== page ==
Digital Humanities and the Monograph “Companion Website”: Adapting and Visualizing Data from Documentary Research by Judah M. Cohen and Adah Hetko
This presentation highlights the considerations and challenges involved in creating a digital humanities project from research originally conducted for a historical monograph. Thanks to an IDAH fellowship, the presenters sought to expand Cohen’s project on 19th century American synagogue music (to be published in book form in early 2019), into a broader, more immersive, and interactive multimedia space. We will discuss how, through consultation with IDAH staff, we settled on the project’s first steps; selected and prepared biographical and geographical data for the mapping part of the project; and gained insight into the complexity of working with 19th century musical sources. A significant part of the presentation will include preliminary data visualizations developed in the Carto mapping system, which allow us to discuss emergent patterns and formulate new questions—including previously unseen geographical groupings of historical figures and the movements of figures over individual lifetimes. We will conclude with a summary of future plans for this project, and a reflection on the role of digital humanities in adapting and expanding the monograph’s conventional historical narratives.
Screen Ecology Project: Media Art, Campus Space, and the Inhabited Digital Archive
This presentation introduces the terms and imperatives of the Screen Ecology Project, as it is being formed in my research, teaching, and with support from IDAH. Sitting at the interface of digital humanities, critical practice, and public and screen art, the Project addresses the increasingly screened media ecologies of the (here IU) university campus, and considers how its public screens might become sites for not simply public address but also public contact, dialogue, and encounter. The Project is constituted in two arenas. First is a critical analysis of the already existing formations of both everyday and event-based screen spaces on campus – the dispositif of campus screens as they are formed in the relations between screens, campus inhabitants, and the spaces that surround them. Second is a collaborative platform for critical, technological, and artistic practitioners on campus to come together to form projects that transform the predominantly information-driven operations of campus screens. The general aim of these projects is to, as Scott McQuire has phrased for the media city, “open up spaces in which new practices of communication and experiences of [campus] inhabitation might emerge.” I here speculate on a first (in formation) project that inquires into how campus screens might become a locus for campus inhabitants to encounter its substantial digital moving image archives collectively, critically, and in public. This project not only asks how IU’s moving image archives might be reinvigorated through processes of digital transfer – displayed in and accessed from an information-driven screen – but also explores how IU’s (site specific) moving image archive might be creatively expressed to newly animate public spaces and experiences on campus.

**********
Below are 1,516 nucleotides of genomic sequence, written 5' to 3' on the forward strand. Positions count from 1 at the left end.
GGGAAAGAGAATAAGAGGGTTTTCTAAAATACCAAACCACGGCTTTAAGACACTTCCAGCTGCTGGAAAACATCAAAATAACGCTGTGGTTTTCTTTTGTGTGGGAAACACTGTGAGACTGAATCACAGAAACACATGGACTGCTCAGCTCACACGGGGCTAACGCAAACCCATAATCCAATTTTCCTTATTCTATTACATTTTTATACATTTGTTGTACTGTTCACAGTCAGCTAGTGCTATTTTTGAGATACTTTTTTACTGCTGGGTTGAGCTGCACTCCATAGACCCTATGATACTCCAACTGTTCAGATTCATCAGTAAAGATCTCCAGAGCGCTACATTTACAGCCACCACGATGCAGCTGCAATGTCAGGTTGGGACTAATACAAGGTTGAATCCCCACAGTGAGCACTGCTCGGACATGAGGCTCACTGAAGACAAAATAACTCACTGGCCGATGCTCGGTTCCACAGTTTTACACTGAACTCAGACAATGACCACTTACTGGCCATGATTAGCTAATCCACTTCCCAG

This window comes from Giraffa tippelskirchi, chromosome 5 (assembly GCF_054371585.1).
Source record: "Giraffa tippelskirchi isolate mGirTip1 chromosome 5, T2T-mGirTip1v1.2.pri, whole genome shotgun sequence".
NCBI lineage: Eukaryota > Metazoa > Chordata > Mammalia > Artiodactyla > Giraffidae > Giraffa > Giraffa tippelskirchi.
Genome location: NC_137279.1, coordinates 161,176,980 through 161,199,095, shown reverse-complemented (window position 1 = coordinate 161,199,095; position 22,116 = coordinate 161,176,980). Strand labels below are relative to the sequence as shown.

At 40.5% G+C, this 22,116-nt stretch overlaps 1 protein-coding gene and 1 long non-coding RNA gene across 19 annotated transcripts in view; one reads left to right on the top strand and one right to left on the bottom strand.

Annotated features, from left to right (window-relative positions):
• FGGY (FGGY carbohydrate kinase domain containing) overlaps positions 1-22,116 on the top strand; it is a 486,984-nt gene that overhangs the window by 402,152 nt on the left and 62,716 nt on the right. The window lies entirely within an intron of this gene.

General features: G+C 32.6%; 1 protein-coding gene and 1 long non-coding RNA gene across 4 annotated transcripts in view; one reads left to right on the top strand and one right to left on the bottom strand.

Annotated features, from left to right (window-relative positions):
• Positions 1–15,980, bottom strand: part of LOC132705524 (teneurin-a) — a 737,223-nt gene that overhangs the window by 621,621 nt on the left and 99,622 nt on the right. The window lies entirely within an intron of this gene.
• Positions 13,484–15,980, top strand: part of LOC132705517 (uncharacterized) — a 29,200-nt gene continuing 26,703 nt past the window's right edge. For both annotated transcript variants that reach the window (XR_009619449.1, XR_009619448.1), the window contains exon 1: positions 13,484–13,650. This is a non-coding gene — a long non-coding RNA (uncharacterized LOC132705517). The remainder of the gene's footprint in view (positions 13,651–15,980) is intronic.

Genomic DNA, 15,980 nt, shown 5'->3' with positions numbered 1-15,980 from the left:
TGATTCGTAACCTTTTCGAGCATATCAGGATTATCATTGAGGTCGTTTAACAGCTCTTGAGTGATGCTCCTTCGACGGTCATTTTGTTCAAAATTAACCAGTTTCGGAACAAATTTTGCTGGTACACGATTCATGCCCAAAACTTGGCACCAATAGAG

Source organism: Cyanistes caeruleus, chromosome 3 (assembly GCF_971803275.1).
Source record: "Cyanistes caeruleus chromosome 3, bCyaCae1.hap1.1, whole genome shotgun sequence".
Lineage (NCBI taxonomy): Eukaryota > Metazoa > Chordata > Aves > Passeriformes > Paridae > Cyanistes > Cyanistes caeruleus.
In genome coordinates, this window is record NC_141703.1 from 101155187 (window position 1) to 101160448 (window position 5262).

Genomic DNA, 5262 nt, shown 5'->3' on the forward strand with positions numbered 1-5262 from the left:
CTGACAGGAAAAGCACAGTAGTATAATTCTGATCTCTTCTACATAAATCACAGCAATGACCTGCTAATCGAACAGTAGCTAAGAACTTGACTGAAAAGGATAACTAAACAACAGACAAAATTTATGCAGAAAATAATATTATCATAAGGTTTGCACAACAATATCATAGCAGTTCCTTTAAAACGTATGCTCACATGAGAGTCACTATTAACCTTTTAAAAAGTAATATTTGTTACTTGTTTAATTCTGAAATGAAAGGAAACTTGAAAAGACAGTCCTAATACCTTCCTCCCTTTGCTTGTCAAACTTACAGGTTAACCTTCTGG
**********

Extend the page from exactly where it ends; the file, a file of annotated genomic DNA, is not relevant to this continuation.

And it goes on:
Archives Speaking for Themselves: Modeling Discourse in Traditional and Community Cultural Archives by Kate Mullen
Archives charged with preserving, curating, and stewarding cultural heritage are often acknowledged for their placement in large traditional institutional settings such as governmental agencies, universities, and museums. In the last decade, with the advent of accessible digital repositories and accompanying notions of archival democratization, archival scholarship has shifted toward the study of a more participatory heritage that invites content originators and localized communities to participate in documentation and preservation processes. However, precise definitions of participatory and community archives are elusive in scholarship due to the diverse nature of archival purposes. To distinguish between community and traditional archival discourses, I examine discursive definition from the point of view of the institution itself. I use public-facing discourses from individual archives, including mission statements and “about” pages from distinct institution and organization websites, to identify differences between larger institutions and community-based cultural heritage archives in the United Kingdom and the United States. Part of an ongoing project, this analysis utilizes text analysis and topic modeling to identify key characteristics in discourse and compare them to oft-used scholarly conceptions of archives and their purposes. This poster summarizes initial results from the project and highlights the potential of digital humanities capabilities in archival studies.
Pixels and Paintstrokes
Artistic value in the discipline of painting may be determined based on the characteristics of originality, touch, preciousness, uniqueness, novelty, relevance, and coherence of vision. This presentation explores a tandem exhibit /survey that seeks to determine the degree to which the perception of artistic value in painting is affected by whether or not a work has been conceived via traditional or technological/mediated means.
The research aims to uncover underlying attitudes and predispositions related to technology, creativity, and views about intangible qualities inherent in works of art. The presentation highlights the collaborative nature of the project and the harnessing of diverse resources made available through the IDAH.